Data centres are draining the world’s water supplies

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To support this campaign, Romonet has developed a Big Data and predictive analytics Platform that enables organisations to solve their water related sustainability, financial and operational challenges. Romonet’s Platform already accurately models and simulates data centre energy and total cost of ownership, and now provides the ability to precisely measure water efficiency, capacity, consumption and the cost of water. This lets organisations analyse and understand the trade-off between energy, cost and water consumption.

Data centre water consumption is rising rapidly as organisations trade improved power efficiency for unsustainable water usage practices. Massive amounts of water are pumped into data centre cooling towers for energy efficiency purposes, a strategy that is particularly prevalent in hot climates and desert regions where public water supplies are under enormous pressure. Furthermore, during the process water is often treated with a cocktail of industrial chemicals and later drained back into municipal sewage systems.

Any organisation that does not address its water consumption risks intense scrutiny from the general public, customers and shareholders; environmental lobbying groups such as Greenpeace; and from national and regional governments which are tasked with tackling large scale industrial usage and identifying ways to secure fresh water reserves for agricultural and national security purposes.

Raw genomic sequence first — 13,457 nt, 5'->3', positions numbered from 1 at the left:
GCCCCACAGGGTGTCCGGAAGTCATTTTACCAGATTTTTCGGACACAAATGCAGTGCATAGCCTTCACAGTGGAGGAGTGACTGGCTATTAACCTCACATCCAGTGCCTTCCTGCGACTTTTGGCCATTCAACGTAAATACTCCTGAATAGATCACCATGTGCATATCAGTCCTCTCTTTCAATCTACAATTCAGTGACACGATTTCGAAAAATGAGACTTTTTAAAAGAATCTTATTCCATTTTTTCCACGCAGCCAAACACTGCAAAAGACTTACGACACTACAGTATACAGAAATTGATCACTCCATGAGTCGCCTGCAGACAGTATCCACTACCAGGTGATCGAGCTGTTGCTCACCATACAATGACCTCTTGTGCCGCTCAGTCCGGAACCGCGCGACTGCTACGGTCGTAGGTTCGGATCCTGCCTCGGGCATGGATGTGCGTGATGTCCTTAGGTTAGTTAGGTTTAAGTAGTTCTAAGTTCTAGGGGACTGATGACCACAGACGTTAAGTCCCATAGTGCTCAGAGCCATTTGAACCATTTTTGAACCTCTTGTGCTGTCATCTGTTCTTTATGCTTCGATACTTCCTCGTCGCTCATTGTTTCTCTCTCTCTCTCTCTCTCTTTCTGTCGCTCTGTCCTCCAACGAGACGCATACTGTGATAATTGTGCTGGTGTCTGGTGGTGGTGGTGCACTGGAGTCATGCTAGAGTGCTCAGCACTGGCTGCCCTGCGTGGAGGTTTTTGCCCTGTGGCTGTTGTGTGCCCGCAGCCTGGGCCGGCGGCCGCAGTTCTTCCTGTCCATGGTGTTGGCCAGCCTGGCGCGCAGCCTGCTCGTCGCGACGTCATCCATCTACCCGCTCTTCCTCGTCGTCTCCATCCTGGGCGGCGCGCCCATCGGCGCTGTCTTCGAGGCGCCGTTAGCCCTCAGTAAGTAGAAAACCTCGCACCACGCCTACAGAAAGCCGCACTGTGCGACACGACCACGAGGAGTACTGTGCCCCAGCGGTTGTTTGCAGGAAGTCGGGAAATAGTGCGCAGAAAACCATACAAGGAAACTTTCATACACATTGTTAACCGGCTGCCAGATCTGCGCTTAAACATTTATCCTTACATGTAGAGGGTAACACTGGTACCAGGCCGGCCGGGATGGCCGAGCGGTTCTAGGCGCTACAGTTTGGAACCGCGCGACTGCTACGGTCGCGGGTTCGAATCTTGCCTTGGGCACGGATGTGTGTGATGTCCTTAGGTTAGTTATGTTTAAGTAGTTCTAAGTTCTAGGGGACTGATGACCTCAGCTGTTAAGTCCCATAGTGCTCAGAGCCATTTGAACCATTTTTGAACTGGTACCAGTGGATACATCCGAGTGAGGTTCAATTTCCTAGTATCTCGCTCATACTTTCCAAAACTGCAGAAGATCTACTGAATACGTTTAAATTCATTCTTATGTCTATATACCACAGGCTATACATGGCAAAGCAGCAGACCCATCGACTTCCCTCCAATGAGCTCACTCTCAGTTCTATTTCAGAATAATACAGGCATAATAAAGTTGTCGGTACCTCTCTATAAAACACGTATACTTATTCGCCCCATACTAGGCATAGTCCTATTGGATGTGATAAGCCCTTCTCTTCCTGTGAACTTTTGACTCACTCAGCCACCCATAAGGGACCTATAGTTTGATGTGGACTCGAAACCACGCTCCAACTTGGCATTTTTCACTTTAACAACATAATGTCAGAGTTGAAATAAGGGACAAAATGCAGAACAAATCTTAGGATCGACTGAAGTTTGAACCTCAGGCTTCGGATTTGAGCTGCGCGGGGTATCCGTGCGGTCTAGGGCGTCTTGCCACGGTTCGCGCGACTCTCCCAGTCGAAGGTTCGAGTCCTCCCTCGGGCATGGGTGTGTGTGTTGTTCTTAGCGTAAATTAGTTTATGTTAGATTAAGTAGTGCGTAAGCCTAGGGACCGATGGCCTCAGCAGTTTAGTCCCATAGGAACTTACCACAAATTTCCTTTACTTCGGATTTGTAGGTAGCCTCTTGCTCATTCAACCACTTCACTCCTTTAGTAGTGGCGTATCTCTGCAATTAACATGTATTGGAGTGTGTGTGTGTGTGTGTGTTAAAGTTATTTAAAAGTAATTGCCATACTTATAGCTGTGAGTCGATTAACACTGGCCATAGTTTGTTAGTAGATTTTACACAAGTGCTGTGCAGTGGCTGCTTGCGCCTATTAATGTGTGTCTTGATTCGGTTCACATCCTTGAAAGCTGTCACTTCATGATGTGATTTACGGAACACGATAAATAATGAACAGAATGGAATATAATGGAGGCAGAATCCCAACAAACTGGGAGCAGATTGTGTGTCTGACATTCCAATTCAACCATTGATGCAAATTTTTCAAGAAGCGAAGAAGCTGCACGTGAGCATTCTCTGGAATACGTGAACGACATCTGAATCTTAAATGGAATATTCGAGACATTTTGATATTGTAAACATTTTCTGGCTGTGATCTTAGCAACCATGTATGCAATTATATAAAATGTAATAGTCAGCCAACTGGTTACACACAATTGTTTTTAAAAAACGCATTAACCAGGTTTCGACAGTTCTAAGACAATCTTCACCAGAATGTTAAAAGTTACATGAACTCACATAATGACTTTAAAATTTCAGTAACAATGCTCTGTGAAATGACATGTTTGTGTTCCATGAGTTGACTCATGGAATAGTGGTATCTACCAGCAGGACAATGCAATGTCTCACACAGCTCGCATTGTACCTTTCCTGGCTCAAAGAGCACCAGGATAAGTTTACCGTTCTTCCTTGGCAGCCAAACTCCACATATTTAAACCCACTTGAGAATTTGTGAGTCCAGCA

‘The efficient and judicious management of resources to power IT will only become more challenging in the next few years, and the ability to automate tasks and leverage analytics to drive decisions will be a competitive differentiator for data centre managers. Romonet’s Platform meets a critical need in the market for increased visibility into resource usage and management, in particular water consumption and cost,’ said Jennifer Cooke, research director at IDC.

California is a clear example. The Wall Street Journal reports there are 800 data centres consuming an estimated total of 158,000 Olympic sized swimming pools of water each year. This is in an American state overcoming one of its most severe droughts on record. Organisations in California and across the world must demonstrate a commitment to lowering water usage and production related processes such as transportation, logistics, filtration, recycling and long-term storage.

Zahl Limbuwala, CEO of Romonet, said, ‘Water is one of the largest threats to international stability and data centres are voluntarily using fresh water reserves as though they are infinite. With water subsidiaries ending and public pressure mounting, organisations cannot be frivolous with how they treat our environment.

‘Water is not merely a cost challenge, but a highly sensitive CSR objective. This challenge must be addressed now, not in the future when it is too late. Organisations should act positively before they potentially find themselves under the public spotlight for what some consider corporate mismanagement and environmental indifference.’

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